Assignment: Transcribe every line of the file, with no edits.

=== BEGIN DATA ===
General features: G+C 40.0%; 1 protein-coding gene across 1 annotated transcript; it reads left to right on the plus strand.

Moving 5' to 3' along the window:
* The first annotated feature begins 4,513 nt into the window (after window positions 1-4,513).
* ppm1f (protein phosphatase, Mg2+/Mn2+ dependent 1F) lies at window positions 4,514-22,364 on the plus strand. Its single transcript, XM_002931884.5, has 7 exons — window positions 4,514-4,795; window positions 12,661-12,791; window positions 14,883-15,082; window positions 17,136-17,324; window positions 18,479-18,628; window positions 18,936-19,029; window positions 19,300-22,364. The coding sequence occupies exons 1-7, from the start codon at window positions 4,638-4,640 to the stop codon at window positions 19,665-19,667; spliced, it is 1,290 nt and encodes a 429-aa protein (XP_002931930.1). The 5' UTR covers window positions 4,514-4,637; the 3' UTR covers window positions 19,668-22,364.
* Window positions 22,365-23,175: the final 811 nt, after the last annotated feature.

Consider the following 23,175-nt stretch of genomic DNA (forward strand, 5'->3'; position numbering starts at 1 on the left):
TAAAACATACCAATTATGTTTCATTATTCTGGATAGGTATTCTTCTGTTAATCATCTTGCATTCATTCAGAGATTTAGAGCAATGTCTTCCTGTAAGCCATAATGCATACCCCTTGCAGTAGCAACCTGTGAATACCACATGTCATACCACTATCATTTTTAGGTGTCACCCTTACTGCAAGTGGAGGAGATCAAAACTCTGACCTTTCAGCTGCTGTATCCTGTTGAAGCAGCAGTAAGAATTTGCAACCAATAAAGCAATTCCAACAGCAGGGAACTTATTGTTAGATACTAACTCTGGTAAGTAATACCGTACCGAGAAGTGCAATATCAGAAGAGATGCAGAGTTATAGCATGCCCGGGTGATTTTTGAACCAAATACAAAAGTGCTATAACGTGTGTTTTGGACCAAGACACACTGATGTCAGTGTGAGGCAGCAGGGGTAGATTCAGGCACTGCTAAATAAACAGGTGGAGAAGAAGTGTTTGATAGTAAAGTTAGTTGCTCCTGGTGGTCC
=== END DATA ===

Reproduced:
General features: G+C 40.0%; 1 protein-coding gene across 1 annotated transcript; it reads left to right on the plus strand.

Moving 5' to 3' along the window:
* The first annotated feature begins 4,513 nt into the window (after window positions 1-4,513).
* ppm1f (protein phosphatase, Mg2+/Mn2+ dependent 1F) lies at window positions 4,514-22,364 on the plus strand. Its single transcript, XM_002931884.5, has 7 exons — window positions 4,514-4,795; window positions 12,661-12,791; window positions 14,883-15,082; window positions 17,136-17,324; window positions 18,479-18,628; window positions 18,936-19,029; window positions 19,300-22,364. The coding sequence occupies exons 1-7, from the start codon at window positions 4,638-4,640 to the stop codon at window positions 19,665-19,667; spliced, it is 1,290 nt and encodes a 429-aa protein (XP_002931930.1). The 5' UTR covers window positions 4,514-4,637; the 3' UTR covers window positions 19,668-22,364.
* Window positions 22,365-23,175: the final 811 nt, after the last annotated feature.

Consider the following 23,175-nt stretch of genomic DNA (forward strand, 5'->3'; position numbering starts at 1 on the left):
TAAAACATACCAATTATGTTTCATTATTCTGGATAGGTATTCTTCTGTTAATCATCTTGCATTCATTCAGAGATTTAGAGCAATGTCTTCCTGTAAGCCATAATGCATACCCCTTGCAGTAGCAACCTGTGAATACCACATGTCATACCACTATCATTTTTAGGTGTCACCCTTACTGCAAGTGGAGGAGATCAAAACTCTGACCTTTCAGCTGCTGTATCCTGTTGAAGCAGCAGTAAGAATTTGCAACCAATAAAGCAATTCCAACAGCAGGGAACTTATTGTTAGATACTAACTCTGGTAAGTAATACCGTACCGAGAAGTGCAATATCAGAAGAGATGCAGAGTTATAGCATGCCCGGGTGATTTTTGAACCAAATACAAAAGTGCTATAACGTGTGTTTTGGACCAAGACACACTGATGTCAGTGTGAGGCAGCAGGGGTAGATTCAGGCACTGCTAAATAAACAGGTGGAGAAGAAGTGTTTGATAGTAAAGTTAGTTGCTCCTGGTGGTCC